Many times, I have heard hunting guides and experienced hunters say, “Show me someone that grew up squirrel hunting and I will show you a good deer or turkey hunter.” Squirrel hunting is the woodland classroom for hunter training; it’s Hunting 101.

Squirrel hunting is more than just a training ground, though, it is a lot of fun in its own right. If you are not a squirrel hunter, here are some reasons you should start.


Here's Callie, who claims she's semi-retired, but always ready for a good squirrel hunt, along with the author's friend, Richie Miller.

Why You Should Go Squirrel Hunting

In a time where everyone is too busy to do anything, squirrel hunting gets you outside where you should be. Squirrel hunting does not require a lot of complicated preparation – such as setting up tree stands, checking trail cams, or placing bait or other attractants. Foresters estimate that east of the Big Muddy alone we have more than 384 million acres of woodlands. In most places, if you have woodland, you have squirrels.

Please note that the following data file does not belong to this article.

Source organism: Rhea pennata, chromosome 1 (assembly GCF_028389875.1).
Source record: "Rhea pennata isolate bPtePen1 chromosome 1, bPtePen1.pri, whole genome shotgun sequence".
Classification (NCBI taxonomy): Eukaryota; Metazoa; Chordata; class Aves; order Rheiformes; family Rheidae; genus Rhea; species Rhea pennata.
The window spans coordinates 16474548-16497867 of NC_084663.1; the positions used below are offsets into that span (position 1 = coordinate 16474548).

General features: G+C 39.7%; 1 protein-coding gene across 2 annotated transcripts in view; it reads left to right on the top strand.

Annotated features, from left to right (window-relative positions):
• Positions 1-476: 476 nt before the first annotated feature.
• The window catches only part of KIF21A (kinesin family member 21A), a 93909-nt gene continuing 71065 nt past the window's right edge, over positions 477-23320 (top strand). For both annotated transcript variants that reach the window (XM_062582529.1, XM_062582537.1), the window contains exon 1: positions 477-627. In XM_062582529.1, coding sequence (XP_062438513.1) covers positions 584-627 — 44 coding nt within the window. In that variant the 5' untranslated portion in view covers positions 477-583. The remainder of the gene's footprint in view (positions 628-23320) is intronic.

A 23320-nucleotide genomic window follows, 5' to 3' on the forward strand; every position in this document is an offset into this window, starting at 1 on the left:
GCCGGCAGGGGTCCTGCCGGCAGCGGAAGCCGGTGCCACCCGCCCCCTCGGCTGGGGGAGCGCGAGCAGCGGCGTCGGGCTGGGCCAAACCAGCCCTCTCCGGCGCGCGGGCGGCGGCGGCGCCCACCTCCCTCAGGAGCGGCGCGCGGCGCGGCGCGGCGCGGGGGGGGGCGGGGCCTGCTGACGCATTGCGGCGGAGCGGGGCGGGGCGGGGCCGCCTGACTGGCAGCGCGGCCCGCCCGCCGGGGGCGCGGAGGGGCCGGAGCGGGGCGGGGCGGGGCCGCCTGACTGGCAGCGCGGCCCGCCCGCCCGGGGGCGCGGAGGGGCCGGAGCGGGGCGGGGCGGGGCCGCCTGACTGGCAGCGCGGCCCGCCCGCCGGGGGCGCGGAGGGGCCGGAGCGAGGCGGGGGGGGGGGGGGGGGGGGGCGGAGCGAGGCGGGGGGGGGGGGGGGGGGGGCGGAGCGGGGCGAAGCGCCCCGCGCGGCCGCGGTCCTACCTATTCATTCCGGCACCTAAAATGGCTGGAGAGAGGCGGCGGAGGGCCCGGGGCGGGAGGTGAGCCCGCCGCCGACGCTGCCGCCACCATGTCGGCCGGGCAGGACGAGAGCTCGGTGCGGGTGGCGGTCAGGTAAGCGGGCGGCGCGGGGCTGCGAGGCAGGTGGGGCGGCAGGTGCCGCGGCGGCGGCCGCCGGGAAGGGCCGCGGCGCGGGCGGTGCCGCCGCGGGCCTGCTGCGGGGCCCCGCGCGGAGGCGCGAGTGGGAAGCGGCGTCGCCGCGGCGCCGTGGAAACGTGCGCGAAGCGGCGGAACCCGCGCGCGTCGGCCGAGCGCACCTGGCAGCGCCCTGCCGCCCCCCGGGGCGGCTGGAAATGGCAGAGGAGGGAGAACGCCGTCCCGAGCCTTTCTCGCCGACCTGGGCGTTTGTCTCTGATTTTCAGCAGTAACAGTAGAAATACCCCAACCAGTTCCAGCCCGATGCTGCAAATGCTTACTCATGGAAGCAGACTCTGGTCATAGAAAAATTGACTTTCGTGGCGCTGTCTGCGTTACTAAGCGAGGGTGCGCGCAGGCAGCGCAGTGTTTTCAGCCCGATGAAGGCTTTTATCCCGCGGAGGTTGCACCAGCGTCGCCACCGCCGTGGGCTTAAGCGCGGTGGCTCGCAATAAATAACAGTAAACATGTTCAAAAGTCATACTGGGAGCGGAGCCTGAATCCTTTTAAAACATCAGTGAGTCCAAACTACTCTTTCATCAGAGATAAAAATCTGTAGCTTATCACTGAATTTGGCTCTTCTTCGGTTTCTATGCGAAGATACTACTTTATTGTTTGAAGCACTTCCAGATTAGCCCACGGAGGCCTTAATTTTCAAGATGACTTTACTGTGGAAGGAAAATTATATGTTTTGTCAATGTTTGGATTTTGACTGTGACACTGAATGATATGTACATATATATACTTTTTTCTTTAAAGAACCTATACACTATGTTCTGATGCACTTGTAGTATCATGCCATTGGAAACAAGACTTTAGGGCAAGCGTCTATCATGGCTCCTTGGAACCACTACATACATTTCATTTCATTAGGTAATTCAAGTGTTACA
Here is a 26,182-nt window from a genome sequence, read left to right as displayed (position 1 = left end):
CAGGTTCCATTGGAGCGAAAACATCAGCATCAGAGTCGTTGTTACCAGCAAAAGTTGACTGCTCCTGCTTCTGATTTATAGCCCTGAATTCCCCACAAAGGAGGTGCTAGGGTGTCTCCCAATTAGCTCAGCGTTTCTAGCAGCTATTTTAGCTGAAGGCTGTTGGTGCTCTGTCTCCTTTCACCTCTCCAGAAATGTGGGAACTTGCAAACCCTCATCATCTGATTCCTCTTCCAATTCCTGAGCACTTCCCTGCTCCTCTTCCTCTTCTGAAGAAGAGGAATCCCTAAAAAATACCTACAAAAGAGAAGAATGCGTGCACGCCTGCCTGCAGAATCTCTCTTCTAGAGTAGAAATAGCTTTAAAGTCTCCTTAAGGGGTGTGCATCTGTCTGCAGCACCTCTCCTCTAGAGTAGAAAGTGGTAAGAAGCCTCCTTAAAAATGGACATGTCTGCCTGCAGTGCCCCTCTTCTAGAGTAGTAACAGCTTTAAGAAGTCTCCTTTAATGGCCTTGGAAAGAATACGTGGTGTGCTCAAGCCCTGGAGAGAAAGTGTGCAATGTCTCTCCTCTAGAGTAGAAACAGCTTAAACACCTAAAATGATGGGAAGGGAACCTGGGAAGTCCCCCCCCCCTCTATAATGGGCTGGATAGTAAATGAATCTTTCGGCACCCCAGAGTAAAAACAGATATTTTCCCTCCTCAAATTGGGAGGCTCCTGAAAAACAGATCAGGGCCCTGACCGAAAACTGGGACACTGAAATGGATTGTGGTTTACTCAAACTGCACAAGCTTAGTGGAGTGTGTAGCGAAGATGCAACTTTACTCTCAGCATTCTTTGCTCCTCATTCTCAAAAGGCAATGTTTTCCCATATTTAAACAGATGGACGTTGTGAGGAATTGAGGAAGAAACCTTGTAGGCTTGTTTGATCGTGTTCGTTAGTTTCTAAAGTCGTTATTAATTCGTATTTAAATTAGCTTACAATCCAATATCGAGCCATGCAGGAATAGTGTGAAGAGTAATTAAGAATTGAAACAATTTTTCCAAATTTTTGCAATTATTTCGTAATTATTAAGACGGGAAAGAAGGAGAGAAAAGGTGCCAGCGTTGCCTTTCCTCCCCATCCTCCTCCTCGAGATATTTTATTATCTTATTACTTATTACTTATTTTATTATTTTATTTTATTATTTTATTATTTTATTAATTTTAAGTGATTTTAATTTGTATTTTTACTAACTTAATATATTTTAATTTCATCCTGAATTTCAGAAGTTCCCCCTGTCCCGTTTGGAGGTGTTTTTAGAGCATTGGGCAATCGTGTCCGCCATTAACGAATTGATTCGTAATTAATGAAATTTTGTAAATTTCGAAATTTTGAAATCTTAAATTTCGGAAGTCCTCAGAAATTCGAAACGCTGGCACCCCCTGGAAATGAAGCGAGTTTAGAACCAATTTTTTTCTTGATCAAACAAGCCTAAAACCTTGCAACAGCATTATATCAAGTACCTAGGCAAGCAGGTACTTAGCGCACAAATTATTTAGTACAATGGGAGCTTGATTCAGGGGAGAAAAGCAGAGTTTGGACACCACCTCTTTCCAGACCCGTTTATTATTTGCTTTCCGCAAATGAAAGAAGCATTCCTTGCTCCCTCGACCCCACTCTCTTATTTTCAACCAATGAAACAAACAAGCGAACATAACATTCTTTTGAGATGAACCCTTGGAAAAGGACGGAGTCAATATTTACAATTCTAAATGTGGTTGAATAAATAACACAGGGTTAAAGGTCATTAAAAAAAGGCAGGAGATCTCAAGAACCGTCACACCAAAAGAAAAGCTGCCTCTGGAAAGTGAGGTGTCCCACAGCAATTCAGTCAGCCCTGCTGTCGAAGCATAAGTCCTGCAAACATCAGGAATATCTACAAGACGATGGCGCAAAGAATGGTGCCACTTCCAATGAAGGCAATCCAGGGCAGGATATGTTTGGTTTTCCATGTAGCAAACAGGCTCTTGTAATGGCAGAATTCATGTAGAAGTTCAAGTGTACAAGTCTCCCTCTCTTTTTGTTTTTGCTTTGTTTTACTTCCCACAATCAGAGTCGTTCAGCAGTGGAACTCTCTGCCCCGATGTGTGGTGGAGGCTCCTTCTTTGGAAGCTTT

A lot of this woodland acreage is on public land. On private land, you stand a good chance of getting permission to squirrel hunt. Landowners are much more likely to let you squirrel hunt than they are for deer or turkeys.

You may get a look like, “Squirrel hunt? Really?” But chances are, you will get permission. The first thing required to be a successful hunter is a place to go, so with a little legwork, and a pleasant demeanor, you should find lots of squirrel hunting spots.

Richie Miller takes aim.

Be a Squirrel Sniper